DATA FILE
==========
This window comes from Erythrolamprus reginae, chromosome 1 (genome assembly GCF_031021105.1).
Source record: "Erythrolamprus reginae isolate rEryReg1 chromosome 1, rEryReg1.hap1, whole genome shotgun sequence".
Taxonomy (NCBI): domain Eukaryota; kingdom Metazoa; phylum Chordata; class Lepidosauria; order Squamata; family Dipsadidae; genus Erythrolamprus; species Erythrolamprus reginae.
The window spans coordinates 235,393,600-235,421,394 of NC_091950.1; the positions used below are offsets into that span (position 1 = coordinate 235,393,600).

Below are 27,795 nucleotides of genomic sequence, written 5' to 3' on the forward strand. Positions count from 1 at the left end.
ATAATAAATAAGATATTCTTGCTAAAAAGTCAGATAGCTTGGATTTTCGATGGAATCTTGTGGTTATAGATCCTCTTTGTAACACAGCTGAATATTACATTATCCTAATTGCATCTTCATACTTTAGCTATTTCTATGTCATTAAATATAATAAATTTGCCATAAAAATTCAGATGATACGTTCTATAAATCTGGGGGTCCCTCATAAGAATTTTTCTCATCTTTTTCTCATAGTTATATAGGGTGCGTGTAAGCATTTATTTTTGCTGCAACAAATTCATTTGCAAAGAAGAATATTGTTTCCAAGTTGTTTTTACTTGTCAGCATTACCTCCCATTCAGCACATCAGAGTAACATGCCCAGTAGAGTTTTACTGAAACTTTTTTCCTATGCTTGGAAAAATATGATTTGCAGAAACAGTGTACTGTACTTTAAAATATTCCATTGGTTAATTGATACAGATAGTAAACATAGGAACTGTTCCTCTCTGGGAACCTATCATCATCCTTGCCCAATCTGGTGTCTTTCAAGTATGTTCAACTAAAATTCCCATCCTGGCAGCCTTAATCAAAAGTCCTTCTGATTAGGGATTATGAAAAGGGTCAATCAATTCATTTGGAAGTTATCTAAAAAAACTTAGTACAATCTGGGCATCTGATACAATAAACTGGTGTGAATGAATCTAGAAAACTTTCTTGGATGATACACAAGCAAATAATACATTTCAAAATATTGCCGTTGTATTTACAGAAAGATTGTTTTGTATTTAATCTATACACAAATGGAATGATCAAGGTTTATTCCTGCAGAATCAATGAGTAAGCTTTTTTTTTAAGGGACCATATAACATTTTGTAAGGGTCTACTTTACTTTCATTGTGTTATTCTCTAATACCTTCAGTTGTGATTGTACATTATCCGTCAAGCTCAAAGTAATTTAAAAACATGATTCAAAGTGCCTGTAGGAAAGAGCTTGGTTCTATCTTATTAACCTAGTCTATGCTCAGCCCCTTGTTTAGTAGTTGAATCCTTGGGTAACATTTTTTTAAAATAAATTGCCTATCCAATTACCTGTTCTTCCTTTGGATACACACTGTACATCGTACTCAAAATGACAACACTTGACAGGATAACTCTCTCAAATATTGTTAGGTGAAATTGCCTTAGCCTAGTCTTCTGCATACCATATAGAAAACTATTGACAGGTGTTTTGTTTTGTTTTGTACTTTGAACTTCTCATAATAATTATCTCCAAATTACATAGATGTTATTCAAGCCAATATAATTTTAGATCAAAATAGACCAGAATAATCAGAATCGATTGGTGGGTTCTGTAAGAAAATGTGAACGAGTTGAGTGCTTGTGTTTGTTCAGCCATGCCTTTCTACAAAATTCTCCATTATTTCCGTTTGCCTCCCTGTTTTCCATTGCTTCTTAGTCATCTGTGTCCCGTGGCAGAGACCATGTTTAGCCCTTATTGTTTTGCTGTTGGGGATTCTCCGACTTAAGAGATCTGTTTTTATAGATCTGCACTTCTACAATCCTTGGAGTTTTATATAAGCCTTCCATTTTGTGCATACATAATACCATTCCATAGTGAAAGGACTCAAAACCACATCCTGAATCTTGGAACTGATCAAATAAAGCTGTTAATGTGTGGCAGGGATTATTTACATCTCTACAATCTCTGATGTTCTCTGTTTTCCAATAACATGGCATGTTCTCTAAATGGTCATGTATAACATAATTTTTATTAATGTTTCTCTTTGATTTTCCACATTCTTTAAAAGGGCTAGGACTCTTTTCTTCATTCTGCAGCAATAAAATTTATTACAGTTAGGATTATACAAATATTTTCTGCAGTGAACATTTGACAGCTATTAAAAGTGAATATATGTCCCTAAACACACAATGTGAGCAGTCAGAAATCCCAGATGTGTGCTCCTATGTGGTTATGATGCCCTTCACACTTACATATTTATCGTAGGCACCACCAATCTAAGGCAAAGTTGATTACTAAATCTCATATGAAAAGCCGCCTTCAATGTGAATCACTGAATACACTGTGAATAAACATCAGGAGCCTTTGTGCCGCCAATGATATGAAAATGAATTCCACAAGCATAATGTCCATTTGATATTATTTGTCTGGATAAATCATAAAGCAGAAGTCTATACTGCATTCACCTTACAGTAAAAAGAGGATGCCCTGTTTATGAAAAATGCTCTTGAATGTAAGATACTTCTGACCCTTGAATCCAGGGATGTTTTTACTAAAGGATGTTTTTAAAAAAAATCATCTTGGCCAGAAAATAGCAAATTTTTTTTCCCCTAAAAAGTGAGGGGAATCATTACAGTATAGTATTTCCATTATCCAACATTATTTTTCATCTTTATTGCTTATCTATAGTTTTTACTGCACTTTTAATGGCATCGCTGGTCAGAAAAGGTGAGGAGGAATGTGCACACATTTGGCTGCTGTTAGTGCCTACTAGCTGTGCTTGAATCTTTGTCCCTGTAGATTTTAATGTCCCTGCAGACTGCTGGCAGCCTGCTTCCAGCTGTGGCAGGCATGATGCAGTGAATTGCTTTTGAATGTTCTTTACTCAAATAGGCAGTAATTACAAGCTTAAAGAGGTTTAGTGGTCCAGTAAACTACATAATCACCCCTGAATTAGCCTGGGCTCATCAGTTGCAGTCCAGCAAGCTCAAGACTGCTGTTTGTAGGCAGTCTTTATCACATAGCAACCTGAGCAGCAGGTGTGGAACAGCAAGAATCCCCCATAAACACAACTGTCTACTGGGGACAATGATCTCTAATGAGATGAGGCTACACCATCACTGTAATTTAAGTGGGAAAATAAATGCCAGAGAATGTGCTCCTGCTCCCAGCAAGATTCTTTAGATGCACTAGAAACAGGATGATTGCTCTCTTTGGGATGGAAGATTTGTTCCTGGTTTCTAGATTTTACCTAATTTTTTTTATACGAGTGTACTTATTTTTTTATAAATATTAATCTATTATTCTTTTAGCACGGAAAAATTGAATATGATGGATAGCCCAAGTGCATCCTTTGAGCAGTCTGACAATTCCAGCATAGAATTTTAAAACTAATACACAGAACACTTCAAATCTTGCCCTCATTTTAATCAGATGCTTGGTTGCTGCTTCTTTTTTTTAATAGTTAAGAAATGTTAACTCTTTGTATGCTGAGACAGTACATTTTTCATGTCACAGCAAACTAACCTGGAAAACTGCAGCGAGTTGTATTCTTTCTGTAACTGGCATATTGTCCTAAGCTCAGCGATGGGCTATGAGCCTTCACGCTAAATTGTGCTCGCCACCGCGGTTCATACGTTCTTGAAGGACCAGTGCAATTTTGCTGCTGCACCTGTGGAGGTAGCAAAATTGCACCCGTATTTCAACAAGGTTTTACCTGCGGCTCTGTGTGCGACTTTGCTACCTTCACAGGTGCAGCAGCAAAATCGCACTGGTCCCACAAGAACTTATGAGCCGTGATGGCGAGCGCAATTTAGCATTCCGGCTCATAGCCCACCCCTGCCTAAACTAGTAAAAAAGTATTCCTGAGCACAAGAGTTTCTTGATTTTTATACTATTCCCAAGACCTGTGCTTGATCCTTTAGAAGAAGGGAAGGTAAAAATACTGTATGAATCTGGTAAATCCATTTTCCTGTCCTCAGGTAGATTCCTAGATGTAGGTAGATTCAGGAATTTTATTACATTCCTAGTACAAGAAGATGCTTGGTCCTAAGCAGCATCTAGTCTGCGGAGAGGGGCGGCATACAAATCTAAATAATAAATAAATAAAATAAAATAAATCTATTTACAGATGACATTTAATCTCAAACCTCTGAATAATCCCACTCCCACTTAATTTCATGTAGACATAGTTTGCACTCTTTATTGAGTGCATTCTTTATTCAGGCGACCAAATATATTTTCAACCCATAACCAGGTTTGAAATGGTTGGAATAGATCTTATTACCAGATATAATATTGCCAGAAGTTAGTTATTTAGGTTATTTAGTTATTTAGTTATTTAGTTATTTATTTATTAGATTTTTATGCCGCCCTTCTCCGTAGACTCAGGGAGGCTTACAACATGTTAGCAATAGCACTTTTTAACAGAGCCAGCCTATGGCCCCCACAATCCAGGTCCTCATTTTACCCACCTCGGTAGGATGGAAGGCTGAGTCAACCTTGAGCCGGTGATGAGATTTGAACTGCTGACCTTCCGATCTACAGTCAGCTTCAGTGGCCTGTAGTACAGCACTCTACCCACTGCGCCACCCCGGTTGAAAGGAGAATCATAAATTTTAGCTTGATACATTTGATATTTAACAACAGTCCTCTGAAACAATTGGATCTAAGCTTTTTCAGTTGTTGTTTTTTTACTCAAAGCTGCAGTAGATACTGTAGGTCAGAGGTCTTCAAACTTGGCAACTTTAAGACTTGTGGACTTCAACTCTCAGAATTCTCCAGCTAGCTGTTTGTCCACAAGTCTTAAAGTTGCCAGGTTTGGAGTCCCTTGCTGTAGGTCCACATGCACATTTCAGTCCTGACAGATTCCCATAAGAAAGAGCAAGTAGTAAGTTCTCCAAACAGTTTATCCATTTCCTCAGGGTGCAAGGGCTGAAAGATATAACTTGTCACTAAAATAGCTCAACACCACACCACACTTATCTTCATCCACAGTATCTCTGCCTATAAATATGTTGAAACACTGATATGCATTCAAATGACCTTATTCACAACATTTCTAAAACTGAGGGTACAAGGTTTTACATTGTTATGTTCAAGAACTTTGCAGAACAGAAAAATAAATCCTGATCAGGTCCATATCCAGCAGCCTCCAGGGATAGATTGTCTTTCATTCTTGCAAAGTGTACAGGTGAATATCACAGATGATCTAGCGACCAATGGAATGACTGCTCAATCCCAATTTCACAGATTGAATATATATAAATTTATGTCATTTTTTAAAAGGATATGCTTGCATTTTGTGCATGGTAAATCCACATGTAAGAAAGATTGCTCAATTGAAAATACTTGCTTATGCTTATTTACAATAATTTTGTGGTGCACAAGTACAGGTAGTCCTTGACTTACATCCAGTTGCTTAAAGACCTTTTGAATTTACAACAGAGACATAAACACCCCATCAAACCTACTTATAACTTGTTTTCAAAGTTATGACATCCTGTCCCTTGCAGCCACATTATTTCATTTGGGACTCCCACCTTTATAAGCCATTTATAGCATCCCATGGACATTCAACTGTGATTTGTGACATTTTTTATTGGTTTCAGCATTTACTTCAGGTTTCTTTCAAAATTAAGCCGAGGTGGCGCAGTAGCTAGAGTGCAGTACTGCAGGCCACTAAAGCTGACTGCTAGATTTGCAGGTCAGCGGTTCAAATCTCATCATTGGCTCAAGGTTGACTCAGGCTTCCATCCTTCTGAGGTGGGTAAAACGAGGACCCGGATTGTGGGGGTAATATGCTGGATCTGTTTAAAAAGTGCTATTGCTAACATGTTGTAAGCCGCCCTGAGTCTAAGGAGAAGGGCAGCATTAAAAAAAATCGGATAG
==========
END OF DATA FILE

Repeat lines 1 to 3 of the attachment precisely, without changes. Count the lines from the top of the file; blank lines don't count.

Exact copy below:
This window comes from Erythrolamprus reginae, chromosome 1 (genome assembly GCF_031021105.1).
Source record: "Erythrolamprus reginae isolate rEryReg1 chromosome 1, rEryReg1.hap1, whole genome shotgun sequence".
Taxonomy (NCBI): domain Eukaryota; kingdom Metazoa; phylum Chordata; class Lepidosauria; order Squamata; family Dipsadidae; genus Erythrolamprus; species Erythrolamprus reginae.